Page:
top of the menu background

Posts Tagged: enchilada

El Camion Busts Some Mexican Food Myths!

We’ve already enlightened our loyal fans regarding many popular stories and legends surrounding Mexican food – such as Little Donkeys (burritos) and the origin of the taco. So today we’re focusing our keen eye on a few more myths and facts that you might not have realised whilst chowing down on your enchilada. Don’t say we never teach you anything!

So, get your head around these facts:

Refried Beans:

These are beans that have been fried twice, right? Wrong! Next time you order this yummy side dish then keep in mind the name is all down to a mistranslation. The Spanish name is frijoles refritos – beans that are cooked in water and then fried afterwards. Rather than ‘retired’, ‘refrito‘ means ‘well fried’. They’re a pretty old dish too – recipes date back to the 1800s!

IMG_5214

Chimichangas, Burritos and Enchiladas:

Confused about the differences between the Mexican food staples of enchiladas, burritos and enchiladas? Well, an enchilada is baked, while a burrito is only wrapped. As for a chimichanga – this is simply a burrito that has been fried.

Chimichangas_14087
  • Tacos:

So how did tacos get big in the US? Allegedly, a group of women known as The Chilli Queens would sell them out of carts, and with the arrival of the new railroad, more and more tourists crossed their paths. They loved the easy-to-grab concept of the food, as well as the Mexican origin, and soon exploded on the foodie scene. This was hugely enhanced by the emergence of Taco Bell, which became one of the most popular Tex-Mex outlets.

o-2

 

The various types of Mexican food we tried On Tour

Here at El Camion, our menu comprises of mostly cuisine from the Baja California region of Mexico. This Northern part of the country has links to the United States, and comprises of lots of fish, tacos, burritos and quesadillas, as well as fish and steak.

So it was fun to explore the other gastronomic delights of Mexican food when we went On Tour to Mexico City recently, and see the dishes that don’t make it as frequently across the seas. Here’s a little round-up of what we found:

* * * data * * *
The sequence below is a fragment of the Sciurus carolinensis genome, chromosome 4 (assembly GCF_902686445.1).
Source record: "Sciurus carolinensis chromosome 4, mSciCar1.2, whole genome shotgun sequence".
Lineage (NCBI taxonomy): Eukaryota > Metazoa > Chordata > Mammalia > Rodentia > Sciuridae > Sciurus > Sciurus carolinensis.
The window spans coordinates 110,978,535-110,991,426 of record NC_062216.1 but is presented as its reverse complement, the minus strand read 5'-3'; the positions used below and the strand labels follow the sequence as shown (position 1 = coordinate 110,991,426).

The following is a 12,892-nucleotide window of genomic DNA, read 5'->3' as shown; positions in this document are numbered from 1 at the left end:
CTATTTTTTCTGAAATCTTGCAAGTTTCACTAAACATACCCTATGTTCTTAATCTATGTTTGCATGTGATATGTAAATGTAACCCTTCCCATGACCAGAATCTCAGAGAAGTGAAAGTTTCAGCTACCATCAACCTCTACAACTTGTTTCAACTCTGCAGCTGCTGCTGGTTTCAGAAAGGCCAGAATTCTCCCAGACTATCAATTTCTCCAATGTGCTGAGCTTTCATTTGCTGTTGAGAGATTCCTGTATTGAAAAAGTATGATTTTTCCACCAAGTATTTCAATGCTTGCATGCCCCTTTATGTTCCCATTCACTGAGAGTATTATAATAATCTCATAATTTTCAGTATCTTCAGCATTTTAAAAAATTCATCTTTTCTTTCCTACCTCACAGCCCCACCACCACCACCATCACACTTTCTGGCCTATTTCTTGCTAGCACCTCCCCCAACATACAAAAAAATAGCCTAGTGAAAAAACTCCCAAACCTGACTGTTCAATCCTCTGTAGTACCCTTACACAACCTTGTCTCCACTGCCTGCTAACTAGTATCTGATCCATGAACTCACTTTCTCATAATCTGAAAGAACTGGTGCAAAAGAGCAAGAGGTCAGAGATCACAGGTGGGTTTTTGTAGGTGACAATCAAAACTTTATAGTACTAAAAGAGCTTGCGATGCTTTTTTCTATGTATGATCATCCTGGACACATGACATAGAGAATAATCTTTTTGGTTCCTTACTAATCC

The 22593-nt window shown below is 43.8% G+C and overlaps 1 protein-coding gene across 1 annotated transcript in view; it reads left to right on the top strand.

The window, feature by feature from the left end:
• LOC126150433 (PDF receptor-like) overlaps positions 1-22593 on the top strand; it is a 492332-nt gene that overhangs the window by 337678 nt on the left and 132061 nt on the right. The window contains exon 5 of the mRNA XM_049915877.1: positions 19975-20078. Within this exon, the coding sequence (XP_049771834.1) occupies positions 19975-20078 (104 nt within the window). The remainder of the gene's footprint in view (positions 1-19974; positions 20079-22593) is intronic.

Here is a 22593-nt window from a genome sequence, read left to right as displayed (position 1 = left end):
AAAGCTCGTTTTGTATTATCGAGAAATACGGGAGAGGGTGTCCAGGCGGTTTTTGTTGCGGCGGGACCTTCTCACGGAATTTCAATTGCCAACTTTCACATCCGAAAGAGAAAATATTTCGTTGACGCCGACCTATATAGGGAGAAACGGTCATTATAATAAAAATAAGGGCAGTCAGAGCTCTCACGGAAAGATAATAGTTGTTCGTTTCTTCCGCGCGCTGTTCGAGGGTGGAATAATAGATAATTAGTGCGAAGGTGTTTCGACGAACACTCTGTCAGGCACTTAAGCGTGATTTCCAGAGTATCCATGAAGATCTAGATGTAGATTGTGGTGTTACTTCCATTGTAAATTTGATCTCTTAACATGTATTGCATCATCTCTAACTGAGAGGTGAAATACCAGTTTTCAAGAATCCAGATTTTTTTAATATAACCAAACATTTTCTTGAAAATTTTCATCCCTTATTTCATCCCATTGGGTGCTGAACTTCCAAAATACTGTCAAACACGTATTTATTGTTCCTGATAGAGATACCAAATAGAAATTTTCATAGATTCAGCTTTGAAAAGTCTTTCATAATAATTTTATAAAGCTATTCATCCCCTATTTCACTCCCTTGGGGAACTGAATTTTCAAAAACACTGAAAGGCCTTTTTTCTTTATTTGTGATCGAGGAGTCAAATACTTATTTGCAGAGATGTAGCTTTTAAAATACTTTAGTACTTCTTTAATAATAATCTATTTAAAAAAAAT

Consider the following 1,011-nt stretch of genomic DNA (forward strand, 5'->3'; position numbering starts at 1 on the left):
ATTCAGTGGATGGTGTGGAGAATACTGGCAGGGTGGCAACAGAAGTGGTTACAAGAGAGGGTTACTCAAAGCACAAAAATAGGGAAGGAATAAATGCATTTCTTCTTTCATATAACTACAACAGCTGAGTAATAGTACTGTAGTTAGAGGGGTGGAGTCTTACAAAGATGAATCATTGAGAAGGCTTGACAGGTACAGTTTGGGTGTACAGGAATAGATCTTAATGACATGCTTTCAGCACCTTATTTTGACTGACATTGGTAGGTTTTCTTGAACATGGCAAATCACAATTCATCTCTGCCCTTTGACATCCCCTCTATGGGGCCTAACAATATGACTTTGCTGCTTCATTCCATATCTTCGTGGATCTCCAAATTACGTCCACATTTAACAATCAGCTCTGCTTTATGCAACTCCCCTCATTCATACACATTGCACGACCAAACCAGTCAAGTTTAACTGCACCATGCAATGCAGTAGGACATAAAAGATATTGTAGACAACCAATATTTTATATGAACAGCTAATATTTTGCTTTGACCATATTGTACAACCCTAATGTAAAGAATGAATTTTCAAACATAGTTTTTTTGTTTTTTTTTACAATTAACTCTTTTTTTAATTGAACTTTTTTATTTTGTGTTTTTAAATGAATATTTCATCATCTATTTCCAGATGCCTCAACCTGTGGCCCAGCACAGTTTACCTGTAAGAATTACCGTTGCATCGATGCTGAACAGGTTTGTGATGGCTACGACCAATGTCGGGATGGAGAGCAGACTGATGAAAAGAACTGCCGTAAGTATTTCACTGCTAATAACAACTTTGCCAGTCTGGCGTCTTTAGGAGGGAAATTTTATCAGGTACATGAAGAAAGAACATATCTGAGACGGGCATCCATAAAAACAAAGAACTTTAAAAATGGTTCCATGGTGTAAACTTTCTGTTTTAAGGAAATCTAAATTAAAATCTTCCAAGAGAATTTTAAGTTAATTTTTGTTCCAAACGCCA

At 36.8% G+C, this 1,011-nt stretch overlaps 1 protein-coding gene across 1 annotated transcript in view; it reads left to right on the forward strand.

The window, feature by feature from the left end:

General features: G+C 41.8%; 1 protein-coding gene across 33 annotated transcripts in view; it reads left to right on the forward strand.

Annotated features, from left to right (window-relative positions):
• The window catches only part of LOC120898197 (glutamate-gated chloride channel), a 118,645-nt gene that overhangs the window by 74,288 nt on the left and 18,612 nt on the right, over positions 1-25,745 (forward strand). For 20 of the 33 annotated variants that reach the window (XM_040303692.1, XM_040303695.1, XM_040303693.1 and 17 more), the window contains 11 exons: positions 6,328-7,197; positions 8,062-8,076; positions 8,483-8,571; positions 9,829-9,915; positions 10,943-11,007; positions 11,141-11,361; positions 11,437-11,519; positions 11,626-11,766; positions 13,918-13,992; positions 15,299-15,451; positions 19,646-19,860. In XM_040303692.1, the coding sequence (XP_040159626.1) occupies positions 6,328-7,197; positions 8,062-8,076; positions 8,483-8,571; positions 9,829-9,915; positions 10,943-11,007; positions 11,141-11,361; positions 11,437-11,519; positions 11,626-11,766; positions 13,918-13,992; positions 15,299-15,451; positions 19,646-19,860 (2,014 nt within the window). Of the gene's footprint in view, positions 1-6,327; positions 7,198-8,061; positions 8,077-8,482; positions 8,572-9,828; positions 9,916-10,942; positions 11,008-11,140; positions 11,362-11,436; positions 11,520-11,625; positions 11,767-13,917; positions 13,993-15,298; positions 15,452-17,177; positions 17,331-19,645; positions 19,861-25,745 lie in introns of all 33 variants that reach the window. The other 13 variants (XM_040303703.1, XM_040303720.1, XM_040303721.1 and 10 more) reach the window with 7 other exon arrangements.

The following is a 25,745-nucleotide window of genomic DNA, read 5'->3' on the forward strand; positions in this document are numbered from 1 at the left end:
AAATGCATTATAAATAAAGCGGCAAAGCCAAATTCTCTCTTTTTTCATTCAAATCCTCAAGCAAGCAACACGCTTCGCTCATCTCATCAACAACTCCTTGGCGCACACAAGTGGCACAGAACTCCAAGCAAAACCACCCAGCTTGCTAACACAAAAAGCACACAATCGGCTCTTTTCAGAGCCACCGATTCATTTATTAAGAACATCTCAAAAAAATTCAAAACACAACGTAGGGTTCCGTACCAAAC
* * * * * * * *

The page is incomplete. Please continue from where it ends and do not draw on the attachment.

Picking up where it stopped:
CACTUS SALAD

IMG_9011

 

Yep, that’s right – a salad made from cactus. Actually refreshing and completely delicious. It had the texture of green beans but was much more flavoursome, and was marinated with lime juice, coriander, chilli and onion. Cactus is actually incredibly good for you, having many of the same properties and nutrients as Aloe Vera (it’s from the same genus). We also had cactus pears (very tasty), and wonderful cactus juice.

CHILAQUILES

IMG_8968

Chilaquiles is a traditional breakfast dish in Mexico containing, as many meals do, tortilla chips.The tortilla chips are fried until they start to soften, then placed on a plate and topped with pulled chicken and sour cream, and served with refried beans on the side. To ensure the tortillas remain crisp, the salsa is added last – in this example it is red salsa.

BLUE CORN TORTILLA QUESADILLAS 

IMG_9612

 

Quesadillas can be eaten at any time of day (we serve some very popular ones at El Camion!) but these particular varieties were eaten at breakfast. They have a variety of fillings, including mushroom, cactus and pulled pork. What makes them quesadillas is the melted cheese inside – the name comes from the Spanish word ‘Queso’, which means cheese. Blue corn (also known as Hopi maize) is a variety of flint maize grown in Mexico. It contains 20 percent more protein than white corn, and has a sweeter, nuttier taste.

TRI-COLOUR ENCHILADA

IMG_9043

 

Enchiladas, for anyone who hasn’t chowed down on our El Camion variety, is a corn tortilla rolled around a filling and covered in sauce, usually containing rice and a mix of meat and vegetables. This variety has three colours made from green and red salsa and black beans. The sour cream also adds to the impression of colours from the Mexican flag.

TORTILLA SOUP

IMG_9180

These tortillas crop up everywhere! Well, they are a staple item in Mexican food. It’s very popular to have them cut into strips and added to soup, such as this tomato variety made with chicken stock. Other additions include avocado chunks and fried onions.

 

So there you have it – a little gastronomic tour of our visit to Mexico City! If you fancy experiencing the flavours of Mexican Food yourself then come down and visit some day – and here’s a picture of our fabulous Mixed Botanas to tempt you!

1969340_742173919169080_5403673937713968123_n

 

Mexicano Mariachi Style!

 

Mexico got style! If you’ve ever seen a Mariachi musician, it’s plain to see. Don’t know what we’re chatting about? If you watch Steve Martin’s 1986 smash, Three Amigos!, that might give you half a clue.

Read more on “Mexicano Mariachi Style!” »